For decades, travelers along I-495 on the Maryland side of Washington have been amazed by what appears to be a fairy city rising near Kensington. It is actually the Washington temple of the Church of Jesus Christ of Latter Day Saints, but its incongruous Oz-like appearance has inspired generations of graffiti artists to paint “Surrender Dorothy” on an overpass on the beltway.
A tourist favorite since its installation in a D.C. park in 1980, this sculpture of a giant emerging from the ground was later moved to National Harbor. The aluminum statue is shiny from the hands of the many children who’ve climbed it to take a photo in the giant’s mouth as he struggles to free himself from the specially-constructed beach in which he’s now buried.
Got a carful of squirmy kids to deal with? If you’re traveling near Frederick, make a pit stop at the National Museum of Civil War Medicine. They’ll either learn something about the bloodiest battle in this country’s history, or you’ll come up with a whole new set of threats to keep them quiet in the backseat (“Don’t make me get out my trepanning kit!”). The museum, located in historic downtown Frederick, has a great assortment of artifacts and displays about life (and death) in the Civil War.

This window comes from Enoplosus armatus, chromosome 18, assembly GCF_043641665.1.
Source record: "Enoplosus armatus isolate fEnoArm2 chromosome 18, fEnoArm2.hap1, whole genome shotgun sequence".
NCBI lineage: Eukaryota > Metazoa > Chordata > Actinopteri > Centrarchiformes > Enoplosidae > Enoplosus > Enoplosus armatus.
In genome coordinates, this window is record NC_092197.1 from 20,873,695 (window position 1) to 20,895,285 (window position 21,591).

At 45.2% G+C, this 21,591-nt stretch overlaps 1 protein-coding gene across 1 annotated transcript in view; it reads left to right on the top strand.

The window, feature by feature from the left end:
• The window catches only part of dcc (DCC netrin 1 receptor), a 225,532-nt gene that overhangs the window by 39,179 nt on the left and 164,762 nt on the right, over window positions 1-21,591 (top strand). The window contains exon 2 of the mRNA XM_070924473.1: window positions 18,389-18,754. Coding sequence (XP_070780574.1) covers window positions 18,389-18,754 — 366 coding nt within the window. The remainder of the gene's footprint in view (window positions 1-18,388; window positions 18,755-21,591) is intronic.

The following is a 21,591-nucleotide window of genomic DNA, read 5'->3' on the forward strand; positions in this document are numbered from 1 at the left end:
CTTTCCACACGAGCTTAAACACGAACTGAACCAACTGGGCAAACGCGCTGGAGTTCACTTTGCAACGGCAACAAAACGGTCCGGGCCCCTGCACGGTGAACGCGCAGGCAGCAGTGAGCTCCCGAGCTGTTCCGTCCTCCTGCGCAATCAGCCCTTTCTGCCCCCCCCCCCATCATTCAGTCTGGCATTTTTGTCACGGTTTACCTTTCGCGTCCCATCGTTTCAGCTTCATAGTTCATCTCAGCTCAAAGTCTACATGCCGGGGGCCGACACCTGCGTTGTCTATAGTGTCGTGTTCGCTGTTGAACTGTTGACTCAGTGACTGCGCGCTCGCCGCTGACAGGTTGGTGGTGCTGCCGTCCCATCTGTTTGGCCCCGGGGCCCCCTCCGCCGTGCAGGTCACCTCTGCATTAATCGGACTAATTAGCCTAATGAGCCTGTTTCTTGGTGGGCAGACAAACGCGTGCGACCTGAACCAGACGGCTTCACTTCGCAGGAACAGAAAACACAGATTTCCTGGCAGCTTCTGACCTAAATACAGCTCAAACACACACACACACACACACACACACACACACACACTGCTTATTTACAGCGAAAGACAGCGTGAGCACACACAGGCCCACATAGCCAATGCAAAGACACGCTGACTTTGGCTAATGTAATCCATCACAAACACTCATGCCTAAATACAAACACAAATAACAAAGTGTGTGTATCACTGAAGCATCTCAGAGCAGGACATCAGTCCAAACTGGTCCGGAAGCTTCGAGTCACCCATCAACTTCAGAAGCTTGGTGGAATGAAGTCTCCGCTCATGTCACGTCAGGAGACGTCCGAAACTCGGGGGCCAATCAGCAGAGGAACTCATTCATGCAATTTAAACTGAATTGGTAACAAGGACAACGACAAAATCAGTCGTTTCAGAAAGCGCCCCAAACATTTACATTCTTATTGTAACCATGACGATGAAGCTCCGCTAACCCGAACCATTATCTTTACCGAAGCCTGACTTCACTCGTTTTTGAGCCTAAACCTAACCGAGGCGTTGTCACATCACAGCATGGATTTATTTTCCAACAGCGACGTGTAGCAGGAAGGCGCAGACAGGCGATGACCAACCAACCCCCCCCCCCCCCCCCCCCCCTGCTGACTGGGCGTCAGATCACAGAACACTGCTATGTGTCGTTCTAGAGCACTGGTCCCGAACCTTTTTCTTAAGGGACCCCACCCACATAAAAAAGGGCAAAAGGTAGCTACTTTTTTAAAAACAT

Frostburg isn't the first place you'd expect to see it, but the sign along I-68 has been turning travelers' heads for decades: Noah's Ark Being Rebuilt Here! If it wasn't for the sign it would be a little hard to see the outline of the biblical boat, but the Frostburg ministry in charge of construction is taking its time with it, building as donations come in.
State road workers discovered these caves while looking for limestone in 1920, and the Crystal Grottoes have been operating as a roadside attraction for more than 90 years. This family-run “show cave” is the only one in the state, and a 40-minute tour of the delicate rock formations covers about one-third of the cave system. It's also about 54 degrees year-round, making it a great stop to cool off in summer.
Back in the 50s, The Enchanted Forest roadside amusement park opened in Ellicott City—and the nursery-rhyme-themed park was a hit! Although it has since closed to the public, many of the park’s original sculptures—of favorites like Mother Goose and Humpty Dumpty—were restored and are now on display at Clark’s Elioak Farm.
Venture off Route 1 and you’ll find a unique site—Museum conservator Clarke Bedford has spent years transforming his ordinary dwelling into an intricate art installation. Using recycled objects and unique pieces as his materials, Bedford’s creative designs extend beyond his home to include multiple fully-functioning cars.
Contrary to popular belief, Green Mount Cemetery—just off I-83–is not the burial place of the mysterious poet Edgar Allan Poe, but it is the permanent resting spot of many other very eccentric souls. Paranormal fans flock to find the grave of Elijah Bond, a local who patented the Ouija Board and lies beneath a playful tombstone replica. John Wilkes Booth’s resting place is located nearby within the Booth family plot; his headstone is intentionally blank and usually covered in pennies to give Lincoln the last word.